A simple set of canisters (Pringles, anyone?) with color coded holes on top and a pile of pipe cleaners in corresponding colors. A parent made these for us a few years ago and they get a lot of use. The children play with these in all sorts of ways as well. Sometimes the pipe cleaners disappear and end up in other areas of the classroom. It's always an adventure!
Two types of magnet tiles/blocks. Here we pulled out all of the green, blue, and yellow again to go along with the literature. Since there are limited colors and shapes the children have to get creative in what they wish to build. This basked of tiles has already been turned into a house that fits three of our dollhouse dolls and a toilet because "every house needs a potty" according to one of ht kiddos.
And, the return of the curler table! This time with added pom poms! The children stack, organize, sort, and build  with them. There is a lot of social activity going on and the parents are always surprised at the medium! Curlers for the win!
We moved our block area to where our reading corner used to be. The big hunk of furniture that holds most of our art supplies was pushed up against the wall to the right. This separates the area from the circle rug and gives it a little more definition. We left the canopy up to add a bit of soft to the area. Building with blocks on our new floors is a little tricky as small fingers can get punched when there is rushing going on. The kiddos are learning a new type of respect.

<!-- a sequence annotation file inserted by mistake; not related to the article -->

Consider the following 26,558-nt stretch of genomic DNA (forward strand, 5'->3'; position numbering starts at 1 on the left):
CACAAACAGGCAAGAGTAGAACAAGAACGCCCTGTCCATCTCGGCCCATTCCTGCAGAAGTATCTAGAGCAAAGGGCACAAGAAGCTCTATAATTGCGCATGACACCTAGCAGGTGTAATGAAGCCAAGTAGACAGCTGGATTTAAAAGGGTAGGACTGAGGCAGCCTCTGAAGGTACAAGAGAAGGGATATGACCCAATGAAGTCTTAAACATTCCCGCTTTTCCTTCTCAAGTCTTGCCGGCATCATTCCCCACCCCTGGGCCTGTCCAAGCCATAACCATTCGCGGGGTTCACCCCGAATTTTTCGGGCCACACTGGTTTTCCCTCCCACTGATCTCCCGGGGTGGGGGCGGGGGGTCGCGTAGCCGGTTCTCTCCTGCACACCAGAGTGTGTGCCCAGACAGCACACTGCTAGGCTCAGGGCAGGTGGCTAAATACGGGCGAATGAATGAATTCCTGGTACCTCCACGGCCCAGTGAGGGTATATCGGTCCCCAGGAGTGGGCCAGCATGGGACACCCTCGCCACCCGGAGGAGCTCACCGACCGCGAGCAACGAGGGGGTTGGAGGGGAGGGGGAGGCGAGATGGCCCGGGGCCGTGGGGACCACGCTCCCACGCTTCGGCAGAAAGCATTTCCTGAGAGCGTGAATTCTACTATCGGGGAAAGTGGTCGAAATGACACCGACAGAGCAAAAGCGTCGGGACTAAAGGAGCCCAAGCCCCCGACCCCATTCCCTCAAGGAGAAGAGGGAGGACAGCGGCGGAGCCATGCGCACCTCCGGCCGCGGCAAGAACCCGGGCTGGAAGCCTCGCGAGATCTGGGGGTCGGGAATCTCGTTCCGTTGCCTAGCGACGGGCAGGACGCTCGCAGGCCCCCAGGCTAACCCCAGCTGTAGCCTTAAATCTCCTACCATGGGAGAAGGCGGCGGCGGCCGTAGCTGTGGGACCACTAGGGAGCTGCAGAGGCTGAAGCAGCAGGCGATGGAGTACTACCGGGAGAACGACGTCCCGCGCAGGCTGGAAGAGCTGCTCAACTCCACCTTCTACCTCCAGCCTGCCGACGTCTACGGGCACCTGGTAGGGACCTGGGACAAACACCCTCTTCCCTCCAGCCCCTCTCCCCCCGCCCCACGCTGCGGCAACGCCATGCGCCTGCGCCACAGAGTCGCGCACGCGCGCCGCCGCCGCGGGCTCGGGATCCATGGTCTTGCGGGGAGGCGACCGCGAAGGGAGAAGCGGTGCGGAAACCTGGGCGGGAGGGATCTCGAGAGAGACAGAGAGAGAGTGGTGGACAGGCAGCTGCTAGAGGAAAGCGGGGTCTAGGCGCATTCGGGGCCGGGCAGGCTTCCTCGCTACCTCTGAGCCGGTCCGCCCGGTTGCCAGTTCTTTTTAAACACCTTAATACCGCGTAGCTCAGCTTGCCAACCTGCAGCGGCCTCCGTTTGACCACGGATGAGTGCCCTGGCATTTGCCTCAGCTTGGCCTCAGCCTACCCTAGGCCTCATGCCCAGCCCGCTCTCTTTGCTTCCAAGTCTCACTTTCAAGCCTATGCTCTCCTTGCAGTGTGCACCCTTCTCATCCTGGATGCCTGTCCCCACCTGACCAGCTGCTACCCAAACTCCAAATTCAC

Our Froebel balls are out and on top of our fine motor shelf to add a splash of color and familiarity. Not pictures on the remaining shelves are a tray of yellow, blue, & green beads with pipe cleaners for bracelet beading; colorful wood shapes and laces for more threading, a tray of transparent circles for Little Blue and Little Yellow retelling, and a basket with felt pieces in yellow, blue, & green along with small objects in matching colors for color sorting. I love this shelf!